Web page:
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No Escaping the Squeeze


Somewhere in the Southeast United States is a quick-lube operator who feels caught between a hammer and an anvil. From one side, he is getting pounded by motor oil costs, which have risen steeply for two years. Last months increase was another whopper. His supplier, BP Castrol, was scheduled to hike bulk prices for conventional passenger car oil by 60 cents per gallon. Prices for synthetic oils were going up 94 cents.

At the same time, he sees auto repair shops and other installers in his area undercutting his prices by $10 an oil change. With competition like that, he says, he cant afford to raise his own prices. But with costs up so much, he cant afford not to.

These cost increases are just devastating, he said. We have to raise our prices if we want to stay profitable. And yet, we are up against these loss leaders who are charging $20 or less. If we tried to match those prices it would drive us into bankruptcy.

Because of concern that his comments might upset his supplier, this operator spoke on condition that his name not be used. In a way, though, his identity matters little, because his predicament is hardly unique. In fact, quite the opposite. Throughout the motor oil market, companies are feeling the same squeeze between rising costs and stiff competition on pricing. From factories where oil is blended to shops where it is put into vehicles, profits are being pressed out of the industry. Insiders see mixed prospects that the situation could ease this year.

Prices Lagging Costs

From the start of 2004 through late February this year, wholesale prices for 10 top brands of passenger car motor oil climbed an average of $1.59 per gallon. Thats an unprecedented rate of increase, market sources say – but it didnt keep up with costs. Over the same period, posted prices for Group II base oils along the U.S. Gulf Coast rose approximately $1.10 per gallon, a gain of more than 70 percent. Meanwhile, three of the four primary additive producers hiked their prices by an average of $3.59 per gallon.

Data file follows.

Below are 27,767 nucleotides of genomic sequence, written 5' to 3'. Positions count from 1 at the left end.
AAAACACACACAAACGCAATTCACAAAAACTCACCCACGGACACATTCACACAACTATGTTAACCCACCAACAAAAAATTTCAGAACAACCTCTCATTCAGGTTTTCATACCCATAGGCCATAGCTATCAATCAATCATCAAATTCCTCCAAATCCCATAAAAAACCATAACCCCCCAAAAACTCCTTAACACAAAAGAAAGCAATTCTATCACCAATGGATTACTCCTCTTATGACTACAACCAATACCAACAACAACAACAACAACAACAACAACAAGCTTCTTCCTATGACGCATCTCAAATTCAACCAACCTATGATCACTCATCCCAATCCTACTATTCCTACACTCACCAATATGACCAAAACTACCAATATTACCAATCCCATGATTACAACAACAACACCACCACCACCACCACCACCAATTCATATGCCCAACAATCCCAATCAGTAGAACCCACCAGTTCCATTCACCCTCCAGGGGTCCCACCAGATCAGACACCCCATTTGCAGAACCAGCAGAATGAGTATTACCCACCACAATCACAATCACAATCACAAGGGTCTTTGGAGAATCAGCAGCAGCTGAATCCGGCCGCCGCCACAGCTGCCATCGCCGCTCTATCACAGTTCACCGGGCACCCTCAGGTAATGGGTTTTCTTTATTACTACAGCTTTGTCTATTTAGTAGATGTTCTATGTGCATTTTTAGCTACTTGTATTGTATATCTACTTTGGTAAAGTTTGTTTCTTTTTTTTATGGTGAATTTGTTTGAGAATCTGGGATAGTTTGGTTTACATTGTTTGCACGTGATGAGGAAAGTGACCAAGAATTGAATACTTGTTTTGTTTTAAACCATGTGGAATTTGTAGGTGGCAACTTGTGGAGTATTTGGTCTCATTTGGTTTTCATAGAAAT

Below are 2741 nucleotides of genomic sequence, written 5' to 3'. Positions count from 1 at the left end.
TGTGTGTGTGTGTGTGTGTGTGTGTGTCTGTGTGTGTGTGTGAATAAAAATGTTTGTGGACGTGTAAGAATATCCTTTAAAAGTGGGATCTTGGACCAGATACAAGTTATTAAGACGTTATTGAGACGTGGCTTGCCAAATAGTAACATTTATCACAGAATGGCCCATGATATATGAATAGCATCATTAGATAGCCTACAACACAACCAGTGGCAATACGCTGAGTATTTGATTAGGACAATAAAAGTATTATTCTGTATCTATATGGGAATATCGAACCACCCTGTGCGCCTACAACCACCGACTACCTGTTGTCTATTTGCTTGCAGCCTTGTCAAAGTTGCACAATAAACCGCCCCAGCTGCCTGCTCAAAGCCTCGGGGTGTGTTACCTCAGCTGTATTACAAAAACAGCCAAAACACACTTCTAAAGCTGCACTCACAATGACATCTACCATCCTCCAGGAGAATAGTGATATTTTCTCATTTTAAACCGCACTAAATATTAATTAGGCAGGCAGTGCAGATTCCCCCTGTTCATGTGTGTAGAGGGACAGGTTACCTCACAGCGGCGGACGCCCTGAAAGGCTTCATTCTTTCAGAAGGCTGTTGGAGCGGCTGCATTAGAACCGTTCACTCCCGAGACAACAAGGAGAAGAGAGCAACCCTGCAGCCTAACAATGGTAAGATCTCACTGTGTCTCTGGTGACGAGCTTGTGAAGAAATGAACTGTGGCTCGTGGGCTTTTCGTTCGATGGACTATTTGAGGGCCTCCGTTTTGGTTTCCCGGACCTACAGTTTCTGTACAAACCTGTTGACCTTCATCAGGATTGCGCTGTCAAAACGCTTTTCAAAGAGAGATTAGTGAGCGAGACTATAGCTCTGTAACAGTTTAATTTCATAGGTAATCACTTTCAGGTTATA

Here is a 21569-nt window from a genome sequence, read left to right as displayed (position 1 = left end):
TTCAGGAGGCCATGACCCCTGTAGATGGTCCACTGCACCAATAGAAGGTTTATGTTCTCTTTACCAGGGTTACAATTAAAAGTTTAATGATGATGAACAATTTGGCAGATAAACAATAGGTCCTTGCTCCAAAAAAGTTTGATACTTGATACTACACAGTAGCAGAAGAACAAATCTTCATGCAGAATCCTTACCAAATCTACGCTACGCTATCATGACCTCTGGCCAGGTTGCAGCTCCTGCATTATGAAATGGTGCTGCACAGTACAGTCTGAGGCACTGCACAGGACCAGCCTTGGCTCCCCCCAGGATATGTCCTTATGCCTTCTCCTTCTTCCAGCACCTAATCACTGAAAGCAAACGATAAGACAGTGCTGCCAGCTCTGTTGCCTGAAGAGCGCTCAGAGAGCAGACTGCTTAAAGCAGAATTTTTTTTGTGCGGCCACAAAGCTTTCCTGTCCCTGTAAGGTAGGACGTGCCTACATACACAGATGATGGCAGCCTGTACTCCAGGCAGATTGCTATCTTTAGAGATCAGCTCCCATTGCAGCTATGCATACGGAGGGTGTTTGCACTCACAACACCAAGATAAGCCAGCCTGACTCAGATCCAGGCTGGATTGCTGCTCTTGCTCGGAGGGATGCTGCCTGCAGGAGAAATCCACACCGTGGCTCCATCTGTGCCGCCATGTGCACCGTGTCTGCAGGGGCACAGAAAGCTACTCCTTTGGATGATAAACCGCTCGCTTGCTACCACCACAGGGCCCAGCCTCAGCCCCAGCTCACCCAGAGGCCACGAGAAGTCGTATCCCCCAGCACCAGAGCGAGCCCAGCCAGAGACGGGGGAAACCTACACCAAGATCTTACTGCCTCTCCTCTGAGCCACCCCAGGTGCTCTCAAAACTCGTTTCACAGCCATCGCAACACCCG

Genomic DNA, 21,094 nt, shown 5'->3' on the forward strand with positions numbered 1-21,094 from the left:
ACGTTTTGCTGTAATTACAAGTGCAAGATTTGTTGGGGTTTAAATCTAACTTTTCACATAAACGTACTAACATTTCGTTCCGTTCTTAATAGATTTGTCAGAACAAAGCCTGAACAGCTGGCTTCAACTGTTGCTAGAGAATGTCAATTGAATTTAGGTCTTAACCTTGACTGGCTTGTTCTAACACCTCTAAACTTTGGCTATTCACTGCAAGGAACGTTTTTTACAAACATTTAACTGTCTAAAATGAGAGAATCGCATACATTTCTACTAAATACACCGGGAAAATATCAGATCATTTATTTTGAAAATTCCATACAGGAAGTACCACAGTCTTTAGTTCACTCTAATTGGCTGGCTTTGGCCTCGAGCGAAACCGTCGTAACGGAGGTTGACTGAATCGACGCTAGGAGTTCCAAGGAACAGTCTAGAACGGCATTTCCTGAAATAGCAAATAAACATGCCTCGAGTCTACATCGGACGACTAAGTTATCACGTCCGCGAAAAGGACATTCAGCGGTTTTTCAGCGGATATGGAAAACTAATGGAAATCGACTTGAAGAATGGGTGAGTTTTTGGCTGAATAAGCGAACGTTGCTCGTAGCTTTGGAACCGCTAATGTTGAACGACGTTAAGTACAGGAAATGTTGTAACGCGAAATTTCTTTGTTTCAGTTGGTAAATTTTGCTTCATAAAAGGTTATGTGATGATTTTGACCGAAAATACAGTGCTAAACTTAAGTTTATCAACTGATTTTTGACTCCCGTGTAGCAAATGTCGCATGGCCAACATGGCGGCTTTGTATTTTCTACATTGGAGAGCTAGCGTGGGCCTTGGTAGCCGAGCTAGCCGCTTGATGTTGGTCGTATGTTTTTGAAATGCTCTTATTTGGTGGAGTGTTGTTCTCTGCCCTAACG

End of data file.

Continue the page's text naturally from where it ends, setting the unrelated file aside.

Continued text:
Using the general rule that passenger car motor oils are 80 percent base stock and 20 percent additives, those markups raised raw material costs approximately $1.60 per gallon. This wiped out the gains in finished lubricant prices, even without taking into account energy, transportation and packaging costs, which also rose significantly.

Really, its pretty plain to see that blenders are falling behind on these costs, said Ron Kress, vice president of customer development at blender Lubricating Specialties Co., in Pico Rivera, Calif. When you add it all up, its a pretty significant impact on the profitability of these businesses.

Gauging the size of the impact is difficult. Almost no public companies report financial results for lubes operations, and few private businesses care to discuss performance, even in general terms. Ashland Inc. posts results for subsidiary Valvoline – one of the biggest motor oil marketers in the United States – and its recent performance offers a stark glimpse of the state of the industry. Valvolines operating profit for the three months ended Dec. 31 was 93 percent lower than for the same period a year earlier. Management cited higher costs and aggressive pricing by competitors.